Some portfolio managers will avoid those stocks but SKBA doesn’t, especially if the stock’s dividend yield is also high relative to its own history and there are no signs that the company is in such dire straits that it might cut its dividend.
“We’re not contrarian for the sake of being contrarian, but at turning points you’ve got to be willing to be,” said Bischel.
He describes that moment when, relative to a stock’s own history, “all of the pessimism and all of the hate for a stock because it hasn’t performed well is now reflected in the valuation. That is the right time to pick up that absolute yield,” he continued, because “you get the premium dividend yield … , which compounds into return and reduces downside volatility. You also get capital appreciation opportunity because the stock is already depressed.”
The strategy returned 18.96% in 2016, topping the Russell 1000 Value Index by 1.62 percentage points. It outperformed the median return of its peer group over three, five, seven and 10 years, according to Envestnet | PMC analysts. It typically doesn’t experience deep declines during bear markets, which means it doesn’t have to have heroic returns when the market is rallying, said Bischel.
In addition to consistency of returns, the same three portfolio managers have run the SKBA Capital ValuePlus strategy for over 20 years (two, including Bischel, since 1989; one since 1994), and all of them invest their own money in a mutual fund that uses the same strategy as ValuePlus. Moreover, 75% of the firm is owned by its employees.
Bischel said the ValuePlus strategy is fitting for a core position in clients’ portfolios or as a complement to another growth or international stock strategy because it has a lower risk profile.
“You can preserve your wealth better with better downside protection, and you can get the capital appreciation over the cycle as well,” said Bischel. “Boring is kind of beautiful after all.” —BN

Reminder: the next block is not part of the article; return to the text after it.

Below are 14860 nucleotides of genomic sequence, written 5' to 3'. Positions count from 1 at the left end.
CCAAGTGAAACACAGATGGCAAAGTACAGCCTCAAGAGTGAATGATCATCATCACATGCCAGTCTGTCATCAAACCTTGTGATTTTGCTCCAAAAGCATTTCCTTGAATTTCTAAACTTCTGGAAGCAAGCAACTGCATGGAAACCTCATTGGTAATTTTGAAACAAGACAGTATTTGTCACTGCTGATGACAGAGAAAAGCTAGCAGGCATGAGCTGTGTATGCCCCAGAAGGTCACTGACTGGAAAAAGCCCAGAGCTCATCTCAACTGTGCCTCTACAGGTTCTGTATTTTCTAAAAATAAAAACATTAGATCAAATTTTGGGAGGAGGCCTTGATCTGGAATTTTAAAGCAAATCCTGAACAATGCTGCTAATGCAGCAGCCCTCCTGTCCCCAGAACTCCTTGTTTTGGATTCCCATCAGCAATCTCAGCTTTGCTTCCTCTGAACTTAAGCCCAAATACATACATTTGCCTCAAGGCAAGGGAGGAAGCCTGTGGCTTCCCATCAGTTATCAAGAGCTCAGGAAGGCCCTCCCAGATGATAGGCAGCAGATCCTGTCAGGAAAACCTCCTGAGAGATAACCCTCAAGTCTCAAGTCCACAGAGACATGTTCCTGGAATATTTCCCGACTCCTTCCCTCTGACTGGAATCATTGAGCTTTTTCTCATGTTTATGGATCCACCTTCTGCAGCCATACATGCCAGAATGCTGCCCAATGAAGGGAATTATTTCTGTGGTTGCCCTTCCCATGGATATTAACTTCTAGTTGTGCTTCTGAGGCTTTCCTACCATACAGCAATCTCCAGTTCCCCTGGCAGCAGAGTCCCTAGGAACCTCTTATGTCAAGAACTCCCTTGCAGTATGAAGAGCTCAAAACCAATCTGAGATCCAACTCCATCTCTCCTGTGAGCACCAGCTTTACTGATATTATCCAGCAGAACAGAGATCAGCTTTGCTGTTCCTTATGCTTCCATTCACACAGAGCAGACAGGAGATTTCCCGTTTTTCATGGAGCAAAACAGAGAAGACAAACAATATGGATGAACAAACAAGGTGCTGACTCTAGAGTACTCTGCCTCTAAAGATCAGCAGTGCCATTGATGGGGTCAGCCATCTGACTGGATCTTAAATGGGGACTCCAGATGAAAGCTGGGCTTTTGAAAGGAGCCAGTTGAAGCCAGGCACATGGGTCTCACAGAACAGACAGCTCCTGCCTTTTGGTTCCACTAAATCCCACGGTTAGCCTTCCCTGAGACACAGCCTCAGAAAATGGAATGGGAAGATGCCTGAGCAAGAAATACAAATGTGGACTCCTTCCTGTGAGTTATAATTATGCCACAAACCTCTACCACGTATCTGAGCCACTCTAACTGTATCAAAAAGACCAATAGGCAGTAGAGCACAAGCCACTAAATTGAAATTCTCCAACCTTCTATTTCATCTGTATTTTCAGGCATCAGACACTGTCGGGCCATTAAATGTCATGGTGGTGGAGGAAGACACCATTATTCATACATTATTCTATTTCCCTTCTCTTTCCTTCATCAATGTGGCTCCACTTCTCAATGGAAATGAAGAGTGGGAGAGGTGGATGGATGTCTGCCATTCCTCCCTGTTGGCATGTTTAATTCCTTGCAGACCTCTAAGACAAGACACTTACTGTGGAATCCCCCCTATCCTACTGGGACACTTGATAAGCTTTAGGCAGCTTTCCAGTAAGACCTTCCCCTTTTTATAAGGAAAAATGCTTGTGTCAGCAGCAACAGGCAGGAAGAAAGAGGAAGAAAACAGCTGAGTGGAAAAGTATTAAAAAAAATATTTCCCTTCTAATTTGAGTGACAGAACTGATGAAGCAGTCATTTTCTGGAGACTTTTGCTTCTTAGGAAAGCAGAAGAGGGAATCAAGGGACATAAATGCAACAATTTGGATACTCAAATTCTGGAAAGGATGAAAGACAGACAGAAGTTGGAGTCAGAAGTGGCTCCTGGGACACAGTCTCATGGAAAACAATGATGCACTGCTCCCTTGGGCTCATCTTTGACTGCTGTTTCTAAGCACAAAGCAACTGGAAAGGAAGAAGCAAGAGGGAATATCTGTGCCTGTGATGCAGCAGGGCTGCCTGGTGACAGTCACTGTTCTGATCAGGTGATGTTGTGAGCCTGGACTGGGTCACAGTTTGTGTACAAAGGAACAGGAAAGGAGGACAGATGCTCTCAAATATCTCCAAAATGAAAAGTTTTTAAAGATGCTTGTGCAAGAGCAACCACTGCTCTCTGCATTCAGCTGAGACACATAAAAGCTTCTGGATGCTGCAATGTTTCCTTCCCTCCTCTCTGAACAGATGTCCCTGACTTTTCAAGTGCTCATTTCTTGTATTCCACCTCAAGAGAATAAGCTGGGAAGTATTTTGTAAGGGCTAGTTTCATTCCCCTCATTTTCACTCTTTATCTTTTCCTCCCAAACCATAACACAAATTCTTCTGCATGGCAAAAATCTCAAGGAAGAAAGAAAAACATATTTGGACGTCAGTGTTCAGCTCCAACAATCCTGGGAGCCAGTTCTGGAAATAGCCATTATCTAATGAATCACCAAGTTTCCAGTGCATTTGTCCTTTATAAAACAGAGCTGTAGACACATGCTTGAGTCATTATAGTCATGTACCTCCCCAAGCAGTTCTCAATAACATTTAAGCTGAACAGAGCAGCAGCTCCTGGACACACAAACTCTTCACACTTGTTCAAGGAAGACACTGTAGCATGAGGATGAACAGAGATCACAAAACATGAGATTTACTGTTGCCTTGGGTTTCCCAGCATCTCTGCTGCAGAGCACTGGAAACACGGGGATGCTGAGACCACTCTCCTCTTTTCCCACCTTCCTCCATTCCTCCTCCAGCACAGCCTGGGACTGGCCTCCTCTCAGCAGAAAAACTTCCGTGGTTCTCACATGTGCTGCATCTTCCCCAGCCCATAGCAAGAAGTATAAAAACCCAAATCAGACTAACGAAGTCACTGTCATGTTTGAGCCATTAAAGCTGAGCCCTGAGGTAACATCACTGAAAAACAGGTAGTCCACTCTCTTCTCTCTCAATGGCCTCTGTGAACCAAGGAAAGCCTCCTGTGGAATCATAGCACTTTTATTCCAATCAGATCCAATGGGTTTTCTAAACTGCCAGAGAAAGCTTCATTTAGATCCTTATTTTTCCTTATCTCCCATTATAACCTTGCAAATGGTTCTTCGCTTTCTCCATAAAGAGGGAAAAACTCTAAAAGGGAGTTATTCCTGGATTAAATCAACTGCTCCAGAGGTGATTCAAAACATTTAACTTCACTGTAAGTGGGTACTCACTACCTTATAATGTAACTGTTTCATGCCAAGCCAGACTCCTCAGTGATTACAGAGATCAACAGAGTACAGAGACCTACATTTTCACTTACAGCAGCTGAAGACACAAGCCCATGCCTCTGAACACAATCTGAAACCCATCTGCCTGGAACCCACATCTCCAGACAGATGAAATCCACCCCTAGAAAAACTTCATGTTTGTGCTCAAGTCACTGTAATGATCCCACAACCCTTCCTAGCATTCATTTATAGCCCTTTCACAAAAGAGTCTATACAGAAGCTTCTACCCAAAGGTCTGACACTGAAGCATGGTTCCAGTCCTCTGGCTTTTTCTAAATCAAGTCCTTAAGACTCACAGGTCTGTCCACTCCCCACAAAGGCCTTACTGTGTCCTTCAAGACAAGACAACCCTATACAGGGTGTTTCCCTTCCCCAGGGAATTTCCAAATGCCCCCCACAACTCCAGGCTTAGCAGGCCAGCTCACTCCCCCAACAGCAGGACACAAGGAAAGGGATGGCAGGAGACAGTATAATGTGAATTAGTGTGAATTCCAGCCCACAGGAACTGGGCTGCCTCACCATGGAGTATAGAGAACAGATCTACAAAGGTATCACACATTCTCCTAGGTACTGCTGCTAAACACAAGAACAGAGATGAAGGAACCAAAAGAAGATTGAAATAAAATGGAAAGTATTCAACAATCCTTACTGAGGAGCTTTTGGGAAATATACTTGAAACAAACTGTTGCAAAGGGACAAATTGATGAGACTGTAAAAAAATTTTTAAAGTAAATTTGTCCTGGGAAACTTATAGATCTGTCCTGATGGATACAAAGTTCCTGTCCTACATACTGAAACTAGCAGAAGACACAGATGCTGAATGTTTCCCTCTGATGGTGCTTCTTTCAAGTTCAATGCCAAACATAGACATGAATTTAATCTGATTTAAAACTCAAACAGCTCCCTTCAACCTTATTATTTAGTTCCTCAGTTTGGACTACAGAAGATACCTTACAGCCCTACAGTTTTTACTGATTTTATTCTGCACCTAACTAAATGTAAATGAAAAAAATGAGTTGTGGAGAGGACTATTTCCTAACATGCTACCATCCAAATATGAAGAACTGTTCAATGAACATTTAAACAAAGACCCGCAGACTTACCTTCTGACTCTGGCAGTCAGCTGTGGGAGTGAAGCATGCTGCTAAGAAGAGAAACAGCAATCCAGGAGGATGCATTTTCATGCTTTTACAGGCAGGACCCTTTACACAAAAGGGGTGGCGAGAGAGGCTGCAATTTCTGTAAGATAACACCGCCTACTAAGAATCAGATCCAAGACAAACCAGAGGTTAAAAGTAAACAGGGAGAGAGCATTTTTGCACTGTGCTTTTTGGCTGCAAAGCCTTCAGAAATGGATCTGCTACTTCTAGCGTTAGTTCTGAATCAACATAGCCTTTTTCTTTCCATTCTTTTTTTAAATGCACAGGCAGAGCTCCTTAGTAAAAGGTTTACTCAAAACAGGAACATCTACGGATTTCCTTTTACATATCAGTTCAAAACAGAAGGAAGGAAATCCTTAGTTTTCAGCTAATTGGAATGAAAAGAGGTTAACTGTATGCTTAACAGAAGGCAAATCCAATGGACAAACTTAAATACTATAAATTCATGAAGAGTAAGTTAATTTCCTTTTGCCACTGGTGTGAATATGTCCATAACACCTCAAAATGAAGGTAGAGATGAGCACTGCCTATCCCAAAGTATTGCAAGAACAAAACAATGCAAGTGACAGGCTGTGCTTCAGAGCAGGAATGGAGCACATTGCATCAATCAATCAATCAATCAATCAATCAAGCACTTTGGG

Process and experience conducting in-depth research of companies with growth sustainability were two key reasons Kayne Anderson Rudnick’s Small-Cap Sustainable Growth strategy won the 2017 SMA Manager of the Year award in the small-/mid-/SMID-cap equity category. The program’s 2016 gross return was 26.11%, more than double the Russell 2000 Growth Index. Since its inception in 1998, the annualized gross return has been 9.58%. The Envestnet | PMC analysts noted in their evaluation of the finalists that they were “impressed that the majority of significant outperformance was driven by stock selection” in Kayne’s strategy.
Jon Christensen, co-portfolio manager of the portfolio with Todd Beiley, said their strategy looks at businesses for the long haul. “We want to find businesses that have some sort of sustainable advantage, companies that can grow, protect and sustain over long-term economic cycles,” he said. “That comes back to business, and our task is to find high-quality businesses that can grow during good and bad times.”
Through research, the KAR portfolio team finds 25 to 35 companies, and digs into their businesses. “We do organic types of research, using third-party sources some times, but usually doing our own research,” he said. They look for small companies and business inefficiencies. “We want to find that next generation of blue-chip stocks that go from $1 billion to $2 billion to $10 billion to $20 billion market cap.”